Criterion #1: Re-read each article as if it were my side of a conversation. If it’s stiff, forced, or strident, loosen it up.
Criterion #2: Don’t publish any articles until their readability scores are in target range. It should average less than 20 words per sentence, with a readability score >60 and grade <11).
Criterion #7: Think about the readers who are going to collectively spend 60 or 70 hours reading this article. Ask myself if I’m giving them enough to reward their attention.
Criterion #9: Without compromising honesty, focus on what’s possible. Be kinder to my readers. Don’t make them work so hard.
Criterion #10: If I’m writing about something I know little about, or writing just to organize my thoughts, be upfront about that and ask myself whether my synthesis, my second-hand information, is really more useful than simply directing to readers to people and written work by those who know much more about it than I ever will.
Criterion #11: Make it shorter. I need to become a much better, more ruthless self-editor.

With so many bloggers out there, it’s getting harder and harder for new bloggers to get attention. Kathy has shown that it’s possible, and how to do it.

The toughest of the twelve criteria, I think, is #4. By its nature, journalism is first-person stuff, and rehashing other people’s news and material just isn’t enough to be truly and consistently original. The only advice I would presume to give (and to take more often myself) on this score is to get out more.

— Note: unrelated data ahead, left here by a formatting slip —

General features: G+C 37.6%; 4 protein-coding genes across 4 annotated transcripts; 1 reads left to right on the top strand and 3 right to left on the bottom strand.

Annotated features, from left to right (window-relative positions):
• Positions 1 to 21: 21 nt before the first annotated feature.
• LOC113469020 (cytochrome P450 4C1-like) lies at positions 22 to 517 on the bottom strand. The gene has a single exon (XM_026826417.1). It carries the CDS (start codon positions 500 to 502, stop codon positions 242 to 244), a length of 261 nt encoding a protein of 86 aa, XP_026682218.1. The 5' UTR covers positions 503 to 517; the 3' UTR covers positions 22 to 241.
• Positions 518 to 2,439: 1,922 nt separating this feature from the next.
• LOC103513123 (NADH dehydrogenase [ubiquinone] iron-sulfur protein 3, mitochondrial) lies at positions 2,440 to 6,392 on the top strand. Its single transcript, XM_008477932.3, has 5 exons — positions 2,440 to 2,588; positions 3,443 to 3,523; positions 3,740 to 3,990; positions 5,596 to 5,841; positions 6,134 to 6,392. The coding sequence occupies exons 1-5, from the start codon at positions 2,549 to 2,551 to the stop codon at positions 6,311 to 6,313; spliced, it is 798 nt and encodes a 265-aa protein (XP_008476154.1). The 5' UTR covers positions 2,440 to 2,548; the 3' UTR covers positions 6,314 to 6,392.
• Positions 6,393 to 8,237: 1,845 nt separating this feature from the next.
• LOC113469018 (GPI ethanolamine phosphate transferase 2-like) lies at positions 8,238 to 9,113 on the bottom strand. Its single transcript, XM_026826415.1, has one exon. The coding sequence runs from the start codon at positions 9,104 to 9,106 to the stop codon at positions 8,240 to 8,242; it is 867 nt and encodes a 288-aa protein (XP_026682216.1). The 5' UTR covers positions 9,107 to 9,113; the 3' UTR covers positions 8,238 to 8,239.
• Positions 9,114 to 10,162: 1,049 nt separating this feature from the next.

I see blogging morphing considerably in the coming years from interactive journalism to genuine conversation. When that happens, the rules will change and a new set of criteria will apply. In the meantime, my kudos and thanks to Kathy for being a great role model for successful blogging. Thanks, too, to her thoughtful and articulate readers for telling us why she is such a great one. And most of all, thanks to my own readers, for their patience as I strive to become one, too.

*The number of ‘inbound blogs’ (other bloggers linking to me in the last 6 months) per Technorati has dropped off. However, David Sifry of Technorati has acknowledged that this drop-off doesn’t make sense and is investigating. If you use Technorati data to assess your blog’spopularity, stay tuned.

P.S. Readability scores for this article: Average Words per Sentence 12. Readability 50. Grade level 9. Getting closer!

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5 Responses to What Makes a Blog Popular?

  1. Robert Gable says:

    While clarity of message is important, all I ask is that you don’t get too upbeat and cheerful in your presentation.

  2. Octavio Lima says:

    Thanks for your excellent hints. Your post made my day.

  3. Barry Vornbrock says:

    Thanks for sharing this info. The Flesch and Flesch-Kincaid details are common guides for engaging with a broad audience. First came across them, via my great advisor – Bill Swenson, while writing my Master’s thesis.Your other tips are great as well. Thanks for a succinct reminder. Also, have you seen this article: “How to Wow’em Like Steve Jobs” at http://www.businessweek.com/smallbiz/content/apr2006/sb20060406_865110.htm ?I thought there were some crossover items in there.Barry

  4. jason Davis says:

    This is a very good post.

  5. Bob Glaza says:

    I thought about blogging for a long time. Your blog is one reason why I took the plunge. This article reminds me of how sharing knowledge is valuable. I’m glad I saved it to del.icio.ous. At this moment, imagining any single blog being read 70 – 80 hours is amazing! I have subscribed to “how to save the world” for 3 months. I am among the uncounted. I use a different reader than Bloglines. Your thoughtful and clear approach, Dave, is always welcome. This particular post offers worthy and actionable goals. I’m also big believer in stealing ideas. We’ll see what happens! Thank you –